86. Beatty GL, Haas AR, Maus MV, Torigian DA, Soulen MC, Plesa G, et al. Mesothelin-specific chimeric antigen receptor mRNA-engineered T cells induce antitumor activity in solid malignancies. Cancer Immunol Res. (2014) 2:112–20. doi: 10.1158/2326-6066.CIR-13-0170
87. Fedorov VD, Themeli M, Sadelain M. PD-1– and CTLA-4–Based inhibitory chimeric antigen receptors (iCARs) divert off-target immunotherapy responses. Sci Transl Med. (2013) 5:215ra172. doi: 10.1126/scitranslmed.3006597
90. Liu X, Jiang S, Fang C, Yang S, Olalere D, Pequignot EC, et al. Affinity-tuned ErbB2 or EGFR chimeric antigen receptor T cells exhibit an increased therapeutic index against tumors in mice. Cancer Res. (2015) 75:3596–607. doi: 10.1158/0008-5472.can-15-0159
91. Song D-G, Ye Q, Poussin M, Liu L, Figini M Jr,. DJ. A fully human chimeric antigen receptor with potent activity against cancer cells but reduced risk for off-tumor toxicity. Oncotarget. (2015) 6:21533–46. doi: 10.18632/oncotarget.4071
93. Grada Z, Hegde M, Byrd T, Shaffer DR, Ghazi A, Brawley VS, et al. TanCAR: a novel bispecific chimeric antigen receptor for cancer immunotherapy. Mol Ther Nucleic Acids. (2013) 2:e105. doi: 10.1038/mtna.2013.32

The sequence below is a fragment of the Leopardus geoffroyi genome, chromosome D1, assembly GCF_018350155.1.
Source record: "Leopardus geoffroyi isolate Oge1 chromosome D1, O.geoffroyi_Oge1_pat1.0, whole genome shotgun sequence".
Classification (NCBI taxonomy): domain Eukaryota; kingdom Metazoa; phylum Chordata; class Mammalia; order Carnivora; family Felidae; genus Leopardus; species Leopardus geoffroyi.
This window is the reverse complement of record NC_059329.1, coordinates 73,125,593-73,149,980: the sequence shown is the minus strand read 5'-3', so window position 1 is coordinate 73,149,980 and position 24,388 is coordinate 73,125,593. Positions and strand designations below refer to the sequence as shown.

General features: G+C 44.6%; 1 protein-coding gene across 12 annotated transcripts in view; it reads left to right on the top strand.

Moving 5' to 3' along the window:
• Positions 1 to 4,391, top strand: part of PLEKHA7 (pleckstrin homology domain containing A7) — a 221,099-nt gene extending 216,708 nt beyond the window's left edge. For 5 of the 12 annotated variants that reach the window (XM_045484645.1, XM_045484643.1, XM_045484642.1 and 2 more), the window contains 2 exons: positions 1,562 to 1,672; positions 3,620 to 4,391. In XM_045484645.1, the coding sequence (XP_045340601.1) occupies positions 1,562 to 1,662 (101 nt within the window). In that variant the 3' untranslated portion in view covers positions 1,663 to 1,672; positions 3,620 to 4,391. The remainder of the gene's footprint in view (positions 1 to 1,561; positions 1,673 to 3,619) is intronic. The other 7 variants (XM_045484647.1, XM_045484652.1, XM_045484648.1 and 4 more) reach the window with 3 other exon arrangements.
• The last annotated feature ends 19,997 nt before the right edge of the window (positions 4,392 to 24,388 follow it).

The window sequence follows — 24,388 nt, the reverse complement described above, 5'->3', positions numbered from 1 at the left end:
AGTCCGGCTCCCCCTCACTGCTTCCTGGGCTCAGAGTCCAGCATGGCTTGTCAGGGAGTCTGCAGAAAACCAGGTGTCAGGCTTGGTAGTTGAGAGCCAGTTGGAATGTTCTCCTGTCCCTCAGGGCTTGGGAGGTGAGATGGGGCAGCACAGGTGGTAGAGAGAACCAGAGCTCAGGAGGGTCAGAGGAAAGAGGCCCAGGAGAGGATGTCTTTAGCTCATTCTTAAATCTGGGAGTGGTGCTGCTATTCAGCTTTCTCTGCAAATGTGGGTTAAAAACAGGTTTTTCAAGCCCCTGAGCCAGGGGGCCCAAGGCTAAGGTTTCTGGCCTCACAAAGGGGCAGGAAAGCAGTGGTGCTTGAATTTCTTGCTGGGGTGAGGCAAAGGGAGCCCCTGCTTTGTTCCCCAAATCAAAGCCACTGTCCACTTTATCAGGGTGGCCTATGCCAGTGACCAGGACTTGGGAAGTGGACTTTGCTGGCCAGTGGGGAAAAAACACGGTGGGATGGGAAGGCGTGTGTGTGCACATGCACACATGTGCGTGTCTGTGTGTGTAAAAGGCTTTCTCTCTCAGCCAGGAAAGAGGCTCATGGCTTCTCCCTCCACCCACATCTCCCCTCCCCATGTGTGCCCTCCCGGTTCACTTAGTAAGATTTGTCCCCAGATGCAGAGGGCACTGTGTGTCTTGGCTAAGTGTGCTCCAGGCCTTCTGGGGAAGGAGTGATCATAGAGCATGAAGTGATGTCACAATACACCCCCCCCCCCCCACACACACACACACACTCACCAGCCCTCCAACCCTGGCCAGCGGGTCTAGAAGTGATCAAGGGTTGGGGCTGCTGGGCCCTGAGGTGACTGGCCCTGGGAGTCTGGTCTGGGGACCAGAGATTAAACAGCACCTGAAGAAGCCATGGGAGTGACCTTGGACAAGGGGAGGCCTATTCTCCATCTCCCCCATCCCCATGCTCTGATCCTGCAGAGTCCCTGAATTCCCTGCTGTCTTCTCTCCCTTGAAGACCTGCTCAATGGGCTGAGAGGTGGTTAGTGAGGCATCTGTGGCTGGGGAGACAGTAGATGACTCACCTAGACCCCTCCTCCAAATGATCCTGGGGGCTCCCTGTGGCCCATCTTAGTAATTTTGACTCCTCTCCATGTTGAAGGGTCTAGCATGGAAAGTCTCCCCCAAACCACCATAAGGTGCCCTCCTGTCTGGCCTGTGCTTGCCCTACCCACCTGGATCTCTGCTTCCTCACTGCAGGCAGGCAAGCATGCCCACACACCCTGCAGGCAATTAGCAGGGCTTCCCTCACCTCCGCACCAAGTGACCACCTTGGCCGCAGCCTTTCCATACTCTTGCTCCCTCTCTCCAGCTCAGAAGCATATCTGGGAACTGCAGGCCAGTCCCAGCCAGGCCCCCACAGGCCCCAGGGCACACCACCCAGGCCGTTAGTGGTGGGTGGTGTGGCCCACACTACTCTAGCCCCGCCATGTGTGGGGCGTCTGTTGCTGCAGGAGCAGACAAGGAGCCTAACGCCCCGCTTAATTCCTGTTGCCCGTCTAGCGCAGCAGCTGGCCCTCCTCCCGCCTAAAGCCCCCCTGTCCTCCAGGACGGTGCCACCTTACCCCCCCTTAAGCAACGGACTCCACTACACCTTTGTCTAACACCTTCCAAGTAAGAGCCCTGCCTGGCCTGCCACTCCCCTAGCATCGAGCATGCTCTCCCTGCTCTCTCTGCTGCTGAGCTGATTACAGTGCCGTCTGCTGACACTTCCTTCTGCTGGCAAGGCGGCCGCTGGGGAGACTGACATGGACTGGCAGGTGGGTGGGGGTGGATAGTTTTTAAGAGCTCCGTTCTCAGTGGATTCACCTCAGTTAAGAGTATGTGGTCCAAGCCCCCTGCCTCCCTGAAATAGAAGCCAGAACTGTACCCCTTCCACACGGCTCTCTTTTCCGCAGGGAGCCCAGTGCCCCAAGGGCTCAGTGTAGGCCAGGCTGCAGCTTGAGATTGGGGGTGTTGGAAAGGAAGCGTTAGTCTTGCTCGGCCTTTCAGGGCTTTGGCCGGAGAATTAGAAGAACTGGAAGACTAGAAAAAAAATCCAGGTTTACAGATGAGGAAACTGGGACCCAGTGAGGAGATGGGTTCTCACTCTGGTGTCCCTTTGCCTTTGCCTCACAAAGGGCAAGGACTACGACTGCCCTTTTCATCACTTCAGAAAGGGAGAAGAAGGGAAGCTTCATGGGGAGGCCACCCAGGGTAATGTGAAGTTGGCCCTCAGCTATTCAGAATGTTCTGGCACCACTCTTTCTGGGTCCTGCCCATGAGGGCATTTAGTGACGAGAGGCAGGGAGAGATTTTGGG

94. Hegde M, Mukherjee M, Grada Z, Pignata A, Landi D, Navai SA, et al. Tandem CAR T cells targeting HER2 and IL13Rα2 mitigate tumor antigen escape. J Clin Invest. (2016) 126:3036–52. doi: 10.1172/jci83416
95. Schneider D, Xiong Y, Wu D, N?lle V, Schmitz S, Haso W, et al. A tandem CD19/CD20 CAR lentiviral vector drives on-target and off-target antigen modulation in leukemia cell lines. J Immunother Cancer. (2017) 5:42. doi: 10.1186/s40425-017-0246-1
97. Santoro S, Kim S, Motz G, Alatzoglou D, Li C, Irving M, et al. T Cells bearing a chimeric antigen receptor against prostate-specific membrane antigen mediate vascular disruption and result in tumor regression. Cancer Immunol Res. (2014) 3:68–84. doi: 10.1158/2326-6066.CIR-14-0192